"Aww. This one is so sleepy," I said noticing a drowsy pup as I tried to touch the floppy ears of the sleepy cocker spaniel. The cocker spaniel was on her back, close to the cage door, exposing her ears and belly.

 

"She's funny, her name is Cougar. The vet and I named her, because she met the young lab on the other side on her first day here, and she kept licking him. I think she likes him," said Daisy.

 

"Cougar. Go get him, you little feline," I joked, as my finger barely reacheed Cougar's ears through the metal cages. Cougar wiggled a little and her paws reached up in the air and went back down again, as she fell back into a deep sleep.

 

"I think she's tired right now, sleepy baby," said Daisy, tickled by the sweet sight of a sleeping Cougar.

 

"Each one has their papers done and their shots done seven days after they arrive. The vet makes sure they're good to go in case someone wants them," said Daisy. "If they're not eating, that's a good indicator that they're sick. Just tell one of us, and we'll be on them with some love and meds."

 

"How long do they usually stay here?" I asked.

 

"It's Colorado, we're pretty pet friendly, and especially near the mountains. Boulder and Longmont and the Silver Creek area. They stay probably three months the most, but we've had some that's been here for a year or so. We use the dogs that aren't adopted for behavioral test to become healing dogs. We don't put them down as much here, unless they're really sick," said Daisy. She walked to the end of the row of cages, and pointed to the newest addition, Sampson.

 

"This here, is Sampson, he's our newbie. You'll see their charts in front of their doors, just like in hospitals. Sampson was abused pretty badly, when he's only eight months. You'll love him," she said. Daisy opened the cage and took Sampson out, a pug and daschund mix, but he looked more like a black dwarf beagle. "Hold him for me, you'll just fall in love with him. We all did."

 

Sampson licked my lips and bit my right hand gently. "Oh my gosh, he's so adorable. I love him already," I kissed him back, and hugged him tight to my chest.

 

"You can play with the dogs as soon as your stuff is done. We usually have a list for you to help us out with. Then we just let you lose with the puppies to play with them. You'll love it here," said Daisy.

 

Daisy took Sampson back from me, and held him close, and put him back inside the cage. Sampson had a tenacious spirit and kept on licking Daisy and holding on to her arms, as she let go of him inside the cage.

 

"Yeah, I can already feel it. You'll fall in love here," said Daisy, easing off Sampson's attachment with a few more kisses to his nose. "Did you see how he loves being held by you?"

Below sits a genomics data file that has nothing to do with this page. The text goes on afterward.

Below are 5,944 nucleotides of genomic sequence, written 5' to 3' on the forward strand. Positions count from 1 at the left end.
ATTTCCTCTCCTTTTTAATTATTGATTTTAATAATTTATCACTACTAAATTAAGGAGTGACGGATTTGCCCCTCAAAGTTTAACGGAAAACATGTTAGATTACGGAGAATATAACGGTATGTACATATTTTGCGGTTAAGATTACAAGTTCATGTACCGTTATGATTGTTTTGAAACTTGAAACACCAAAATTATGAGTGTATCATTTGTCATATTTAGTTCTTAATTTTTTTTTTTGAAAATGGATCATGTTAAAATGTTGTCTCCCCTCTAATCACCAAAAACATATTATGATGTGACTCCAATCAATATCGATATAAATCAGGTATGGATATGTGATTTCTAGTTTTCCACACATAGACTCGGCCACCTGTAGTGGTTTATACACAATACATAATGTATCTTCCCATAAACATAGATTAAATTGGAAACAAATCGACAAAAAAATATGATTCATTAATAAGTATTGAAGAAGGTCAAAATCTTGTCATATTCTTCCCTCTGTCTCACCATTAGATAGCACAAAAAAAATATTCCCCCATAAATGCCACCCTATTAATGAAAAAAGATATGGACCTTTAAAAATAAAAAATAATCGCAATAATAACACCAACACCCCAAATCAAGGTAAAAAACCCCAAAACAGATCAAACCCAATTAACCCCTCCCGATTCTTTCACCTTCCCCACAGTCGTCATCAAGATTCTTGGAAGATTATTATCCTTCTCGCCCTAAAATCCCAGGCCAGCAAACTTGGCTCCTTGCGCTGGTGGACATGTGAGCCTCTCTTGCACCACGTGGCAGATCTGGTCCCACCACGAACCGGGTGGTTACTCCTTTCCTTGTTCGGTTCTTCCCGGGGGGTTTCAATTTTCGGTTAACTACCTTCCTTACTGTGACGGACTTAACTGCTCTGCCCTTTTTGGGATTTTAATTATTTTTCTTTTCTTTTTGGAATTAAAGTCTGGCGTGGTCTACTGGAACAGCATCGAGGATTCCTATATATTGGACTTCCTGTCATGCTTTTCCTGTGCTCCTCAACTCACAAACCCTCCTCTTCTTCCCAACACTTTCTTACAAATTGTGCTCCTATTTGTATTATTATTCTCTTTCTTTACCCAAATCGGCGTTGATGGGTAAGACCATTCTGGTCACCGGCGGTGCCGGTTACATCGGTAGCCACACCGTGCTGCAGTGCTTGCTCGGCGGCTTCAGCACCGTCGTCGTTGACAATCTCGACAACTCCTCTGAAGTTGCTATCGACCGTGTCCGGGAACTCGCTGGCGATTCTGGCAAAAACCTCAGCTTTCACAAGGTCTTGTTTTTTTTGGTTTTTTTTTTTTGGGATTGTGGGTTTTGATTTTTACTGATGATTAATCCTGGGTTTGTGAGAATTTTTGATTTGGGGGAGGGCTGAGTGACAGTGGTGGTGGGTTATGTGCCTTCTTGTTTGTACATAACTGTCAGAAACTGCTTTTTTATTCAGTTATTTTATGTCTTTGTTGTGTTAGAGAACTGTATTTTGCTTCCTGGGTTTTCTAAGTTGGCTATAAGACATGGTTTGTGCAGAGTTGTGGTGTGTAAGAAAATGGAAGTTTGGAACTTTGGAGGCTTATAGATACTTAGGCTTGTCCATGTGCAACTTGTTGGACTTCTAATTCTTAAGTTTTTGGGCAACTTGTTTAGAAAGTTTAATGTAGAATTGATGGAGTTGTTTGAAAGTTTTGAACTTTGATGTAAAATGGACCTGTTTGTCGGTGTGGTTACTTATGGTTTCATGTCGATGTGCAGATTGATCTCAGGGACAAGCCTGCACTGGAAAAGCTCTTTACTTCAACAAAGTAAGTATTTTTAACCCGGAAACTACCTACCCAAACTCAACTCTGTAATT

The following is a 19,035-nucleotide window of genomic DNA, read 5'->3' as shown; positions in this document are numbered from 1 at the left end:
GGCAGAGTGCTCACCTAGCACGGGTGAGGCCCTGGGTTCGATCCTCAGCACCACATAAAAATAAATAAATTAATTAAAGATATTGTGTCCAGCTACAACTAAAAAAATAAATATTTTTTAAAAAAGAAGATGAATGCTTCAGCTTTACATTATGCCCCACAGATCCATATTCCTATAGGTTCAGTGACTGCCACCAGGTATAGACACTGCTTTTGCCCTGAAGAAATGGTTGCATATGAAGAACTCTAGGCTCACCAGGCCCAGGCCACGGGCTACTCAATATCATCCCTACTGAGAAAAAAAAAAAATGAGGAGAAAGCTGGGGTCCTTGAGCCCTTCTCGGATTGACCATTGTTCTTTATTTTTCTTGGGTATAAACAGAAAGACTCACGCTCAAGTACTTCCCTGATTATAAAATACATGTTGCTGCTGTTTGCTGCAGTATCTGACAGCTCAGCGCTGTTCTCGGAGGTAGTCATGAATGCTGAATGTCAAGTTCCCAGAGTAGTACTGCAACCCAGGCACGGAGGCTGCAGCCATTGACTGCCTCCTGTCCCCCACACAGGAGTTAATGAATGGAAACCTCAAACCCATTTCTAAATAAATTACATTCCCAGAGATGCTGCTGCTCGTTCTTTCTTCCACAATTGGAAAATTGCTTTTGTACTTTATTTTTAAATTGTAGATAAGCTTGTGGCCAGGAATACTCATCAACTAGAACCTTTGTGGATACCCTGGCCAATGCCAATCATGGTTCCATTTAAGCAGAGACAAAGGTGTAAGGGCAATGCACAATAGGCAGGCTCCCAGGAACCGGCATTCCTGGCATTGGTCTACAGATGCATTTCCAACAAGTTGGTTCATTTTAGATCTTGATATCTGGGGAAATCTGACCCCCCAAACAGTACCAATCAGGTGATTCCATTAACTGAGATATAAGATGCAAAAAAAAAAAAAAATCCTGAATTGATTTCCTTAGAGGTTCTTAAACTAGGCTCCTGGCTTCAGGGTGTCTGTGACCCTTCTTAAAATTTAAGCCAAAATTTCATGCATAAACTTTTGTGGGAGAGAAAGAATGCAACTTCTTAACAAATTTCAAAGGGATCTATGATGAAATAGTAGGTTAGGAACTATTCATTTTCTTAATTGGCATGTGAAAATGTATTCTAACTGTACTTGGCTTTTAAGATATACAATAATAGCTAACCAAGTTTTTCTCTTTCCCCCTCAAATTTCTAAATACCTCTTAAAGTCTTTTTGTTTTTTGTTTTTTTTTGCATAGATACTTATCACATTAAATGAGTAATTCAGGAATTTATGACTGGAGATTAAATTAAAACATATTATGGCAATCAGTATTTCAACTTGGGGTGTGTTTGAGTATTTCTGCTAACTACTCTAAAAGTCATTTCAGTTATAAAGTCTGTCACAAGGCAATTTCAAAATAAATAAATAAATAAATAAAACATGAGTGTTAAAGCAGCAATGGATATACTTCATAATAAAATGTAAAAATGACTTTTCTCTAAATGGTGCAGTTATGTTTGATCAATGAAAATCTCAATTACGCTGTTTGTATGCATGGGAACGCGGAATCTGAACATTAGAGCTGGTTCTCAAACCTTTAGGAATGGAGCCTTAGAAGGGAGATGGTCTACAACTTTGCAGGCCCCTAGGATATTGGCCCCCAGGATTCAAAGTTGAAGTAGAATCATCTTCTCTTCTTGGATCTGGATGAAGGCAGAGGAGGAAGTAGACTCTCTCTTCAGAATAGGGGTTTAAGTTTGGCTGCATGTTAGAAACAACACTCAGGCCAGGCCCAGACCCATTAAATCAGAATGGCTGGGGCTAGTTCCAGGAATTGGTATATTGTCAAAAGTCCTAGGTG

"So, how many of us are there? Bernadine's girls?" I asked Daisy, as we walked towards the front office together.

 

"Oh Just a couple before you. There is me, I've got my story, but after me, there was another girl and another one. But, one got hurt and didn't make it. Also, I have to warn you, we don't usually talk about anyone," Daisy said.

 

"What do you mean got hurt? The perpetrator came after her?" I asked.

 

"Oh no, she hurt herself. It was pretty hard for her, I mean, she was really young, maybe fourteen or so, but that was a long time ago," says Daisy. "She was hurt by her dad, and they moved her out to foster care and she just kept cutting and never stopped."

 

"What's your story Daisy? Mine is pretty confusing," I asked. I wanted to head stories of other victims to help alleviate my pains and traumas.

 

"Let's trade stories later, I just met you. Trading stories is a common type of trading sorrows, however, such method of healing was only appropriate for the right circumstances and with the right people," said Daisy, with apprehension because I asked personal questions from only fifteen minutes of speaking to each other. "Rape victims get discriminated. For some reason, people treat us like we don't belong in the world anymore after the violence. We get looked down upon, as if we hurt the rapist. Sometimes we just keep quiet about it. It's for your own good. We can talk when we know each other better."

 

"I'm sorry Daisy," I said.

 

"Don't worry, but I need you to fill out some paper work. It's for the volunteer position. I think weekends or after school for there hours just for a day is good. Unless you want to do more, but I think six hours per week is more than enough," said Daisy.

 

"I'll do six hours," I said.

 

"Great! I like that idea. Monday through Sunday, pick some days," said Daisy, her smile brought ease to the almost tense atmosphere.

 

"I think Fridays, Saturdays and Sundays. Those'll be good for me," I said.

 

"If you can, we have fundraising days and party days. I'll give you a notice. We usually put messages for our

volunteers on the back corkboard. So check often, for envelopes with your name on it. That's how I update you, is that okay?" said Daisy. She opened her arms, and gave me a hug.

 

"You're so warm, it's really good to meet you," I said.